iOS: There are plenty of incredible password managers out there — 1Password and LastPass come to mind — but Mozilla has password-management aspirations of its own. The company just released two new new mobile apps as part of its Test Pilot program and one, Firefox Lockbox, is a pretty convenient way to pull up your passwords on your iPhone and iPad.
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Windows/Mac: There are plenty of apps you can use to put on a little light show in your house (or geek den) if you’ve bought into Philips’ Hue ecosystem. My room is full of the company’s expensive colour-changing LED bulbs, and I’ve checked out a few of these apps, but generally don’t need to make my room look like an exploding volcano on a regular basis. These kinds of apps are fun for parties, but not all that practical for everyday use.
Apple recently (and finally) brought Messages to iCloud, which we've written about a bit over the past month because it's just that useful and necessary of a feature. However, with all new, great things comes confusion; setting it up can be a bit of a head-scratcher and apparently, figuring out just what it's doing is equally question-inducing.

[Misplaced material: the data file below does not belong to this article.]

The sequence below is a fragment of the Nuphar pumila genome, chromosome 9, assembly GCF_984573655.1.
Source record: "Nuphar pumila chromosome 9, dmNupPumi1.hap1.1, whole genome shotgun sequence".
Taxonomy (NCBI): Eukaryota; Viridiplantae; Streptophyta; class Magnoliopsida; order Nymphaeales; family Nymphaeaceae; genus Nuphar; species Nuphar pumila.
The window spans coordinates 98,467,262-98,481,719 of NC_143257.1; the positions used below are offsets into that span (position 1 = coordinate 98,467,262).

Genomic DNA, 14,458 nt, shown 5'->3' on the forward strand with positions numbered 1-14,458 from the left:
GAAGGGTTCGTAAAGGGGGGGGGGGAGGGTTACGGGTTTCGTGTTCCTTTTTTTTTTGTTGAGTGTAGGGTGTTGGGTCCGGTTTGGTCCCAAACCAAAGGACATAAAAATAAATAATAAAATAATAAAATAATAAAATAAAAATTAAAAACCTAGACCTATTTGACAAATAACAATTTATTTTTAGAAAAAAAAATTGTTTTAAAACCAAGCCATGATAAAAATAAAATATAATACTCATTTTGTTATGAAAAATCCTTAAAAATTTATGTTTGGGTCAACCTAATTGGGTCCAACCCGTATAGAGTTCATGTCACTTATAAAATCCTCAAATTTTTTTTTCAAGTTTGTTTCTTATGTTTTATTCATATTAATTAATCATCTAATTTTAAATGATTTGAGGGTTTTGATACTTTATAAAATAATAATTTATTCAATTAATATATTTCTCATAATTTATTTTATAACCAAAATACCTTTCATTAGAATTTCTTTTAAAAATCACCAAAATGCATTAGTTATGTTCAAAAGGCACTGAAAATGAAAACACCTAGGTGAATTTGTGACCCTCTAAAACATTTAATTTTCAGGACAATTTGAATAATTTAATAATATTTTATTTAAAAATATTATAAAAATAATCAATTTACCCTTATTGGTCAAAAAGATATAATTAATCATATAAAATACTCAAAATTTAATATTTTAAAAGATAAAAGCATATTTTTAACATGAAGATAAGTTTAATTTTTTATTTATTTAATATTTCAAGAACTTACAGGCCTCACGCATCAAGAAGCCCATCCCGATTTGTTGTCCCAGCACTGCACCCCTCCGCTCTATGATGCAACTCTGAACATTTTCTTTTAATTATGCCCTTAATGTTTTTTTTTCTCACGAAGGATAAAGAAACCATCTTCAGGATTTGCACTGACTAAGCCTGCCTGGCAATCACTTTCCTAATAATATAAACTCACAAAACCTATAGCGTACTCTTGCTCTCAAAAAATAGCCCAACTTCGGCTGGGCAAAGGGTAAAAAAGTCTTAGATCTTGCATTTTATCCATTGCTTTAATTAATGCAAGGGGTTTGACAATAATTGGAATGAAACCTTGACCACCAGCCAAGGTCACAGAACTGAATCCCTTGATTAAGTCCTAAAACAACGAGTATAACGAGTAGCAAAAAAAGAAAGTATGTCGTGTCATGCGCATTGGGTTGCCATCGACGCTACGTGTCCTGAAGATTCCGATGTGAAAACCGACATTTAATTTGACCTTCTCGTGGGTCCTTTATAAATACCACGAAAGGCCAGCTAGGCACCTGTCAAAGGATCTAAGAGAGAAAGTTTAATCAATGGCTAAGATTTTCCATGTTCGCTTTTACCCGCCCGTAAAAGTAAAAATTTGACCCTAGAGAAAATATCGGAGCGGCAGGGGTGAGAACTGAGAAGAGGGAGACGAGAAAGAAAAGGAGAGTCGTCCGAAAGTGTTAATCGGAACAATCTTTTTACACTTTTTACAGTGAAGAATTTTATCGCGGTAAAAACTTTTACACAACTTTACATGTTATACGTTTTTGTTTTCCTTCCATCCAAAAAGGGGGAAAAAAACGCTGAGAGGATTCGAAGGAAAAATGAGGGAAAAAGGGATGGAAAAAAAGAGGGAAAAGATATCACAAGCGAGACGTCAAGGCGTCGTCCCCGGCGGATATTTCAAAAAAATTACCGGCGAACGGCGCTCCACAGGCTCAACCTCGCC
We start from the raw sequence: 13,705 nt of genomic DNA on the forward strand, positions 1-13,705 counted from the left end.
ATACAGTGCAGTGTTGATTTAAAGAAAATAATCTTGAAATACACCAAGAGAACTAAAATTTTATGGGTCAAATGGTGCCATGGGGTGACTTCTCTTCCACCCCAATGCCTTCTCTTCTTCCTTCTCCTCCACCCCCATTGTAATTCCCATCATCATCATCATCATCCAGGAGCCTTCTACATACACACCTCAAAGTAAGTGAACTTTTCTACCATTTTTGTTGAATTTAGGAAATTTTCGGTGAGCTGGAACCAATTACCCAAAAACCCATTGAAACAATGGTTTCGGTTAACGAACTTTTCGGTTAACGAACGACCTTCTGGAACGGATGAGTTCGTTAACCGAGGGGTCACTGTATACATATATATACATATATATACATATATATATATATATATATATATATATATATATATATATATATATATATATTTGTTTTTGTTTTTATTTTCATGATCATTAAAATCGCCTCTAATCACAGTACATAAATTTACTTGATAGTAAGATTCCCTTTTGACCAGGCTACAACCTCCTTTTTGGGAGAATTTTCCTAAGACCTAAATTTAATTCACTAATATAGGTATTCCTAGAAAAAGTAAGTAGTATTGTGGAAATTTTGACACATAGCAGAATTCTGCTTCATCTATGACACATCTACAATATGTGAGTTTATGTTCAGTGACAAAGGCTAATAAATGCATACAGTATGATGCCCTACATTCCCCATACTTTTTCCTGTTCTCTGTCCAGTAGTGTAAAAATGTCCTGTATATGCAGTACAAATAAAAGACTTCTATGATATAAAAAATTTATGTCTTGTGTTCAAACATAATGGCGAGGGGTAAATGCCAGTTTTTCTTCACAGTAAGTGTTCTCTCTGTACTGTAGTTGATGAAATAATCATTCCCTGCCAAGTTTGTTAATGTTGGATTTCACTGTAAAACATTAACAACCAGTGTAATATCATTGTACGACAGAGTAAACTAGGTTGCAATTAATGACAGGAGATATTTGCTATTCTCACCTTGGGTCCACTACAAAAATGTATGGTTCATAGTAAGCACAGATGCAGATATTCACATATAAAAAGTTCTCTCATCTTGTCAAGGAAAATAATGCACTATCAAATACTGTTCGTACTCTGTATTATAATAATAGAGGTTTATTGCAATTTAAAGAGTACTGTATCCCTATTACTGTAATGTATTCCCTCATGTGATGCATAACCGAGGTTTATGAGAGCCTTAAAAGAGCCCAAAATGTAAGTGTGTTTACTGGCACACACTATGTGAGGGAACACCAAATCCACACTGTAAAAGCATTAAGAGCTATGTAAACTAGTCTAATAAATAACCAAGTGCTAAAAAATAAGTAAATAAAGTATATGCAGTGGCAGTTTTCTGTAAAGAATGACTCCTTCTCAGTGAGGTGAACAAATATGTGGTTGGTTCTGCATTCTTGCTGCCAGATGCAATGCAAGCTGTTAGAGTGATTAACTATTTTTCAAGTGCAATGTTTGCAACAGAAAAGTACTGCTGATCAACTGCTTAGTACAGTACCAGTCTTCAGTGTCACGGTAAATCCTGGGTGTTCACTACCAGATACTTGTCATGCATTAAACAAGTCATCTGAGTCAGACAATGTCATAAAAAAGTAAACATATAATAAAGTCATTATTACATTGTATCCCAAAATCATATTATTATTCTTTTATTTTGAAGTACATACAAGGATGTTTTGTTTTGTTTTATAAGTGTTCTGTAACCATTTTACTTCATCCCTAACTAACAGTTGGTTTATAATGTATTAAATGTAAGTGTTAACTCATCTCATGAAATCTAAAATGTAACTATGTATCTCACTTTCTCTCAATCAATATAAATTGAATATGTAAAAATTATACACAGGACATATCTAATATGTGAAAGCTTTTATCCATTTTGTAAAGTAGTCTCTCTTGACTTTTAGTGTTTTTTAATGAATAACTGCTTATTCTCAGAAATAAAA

We've looked at BitTorrent Sync before as an alternative to Dropbox for sharing large files across your devices. Now, the service has updated to version 2.0 and with it comes a new Pro tier.
Dropbox (and similar cloud services) are awesome, but they don't give you that much control, security or privacy over your files. If you want to take control into your own hands without losing the features of cloud syncing services, BitTorrent Sync is the service for you. Here's how to use it.
Mac: Cloud storage services such as Dropbox and Google Drive make it easy to continue what you're working on no matter where you go -- but you do have to actually remember to sync the right files. Quicksand automatically syncs your most recently opened files, so you always have them on hand -- even if you forget.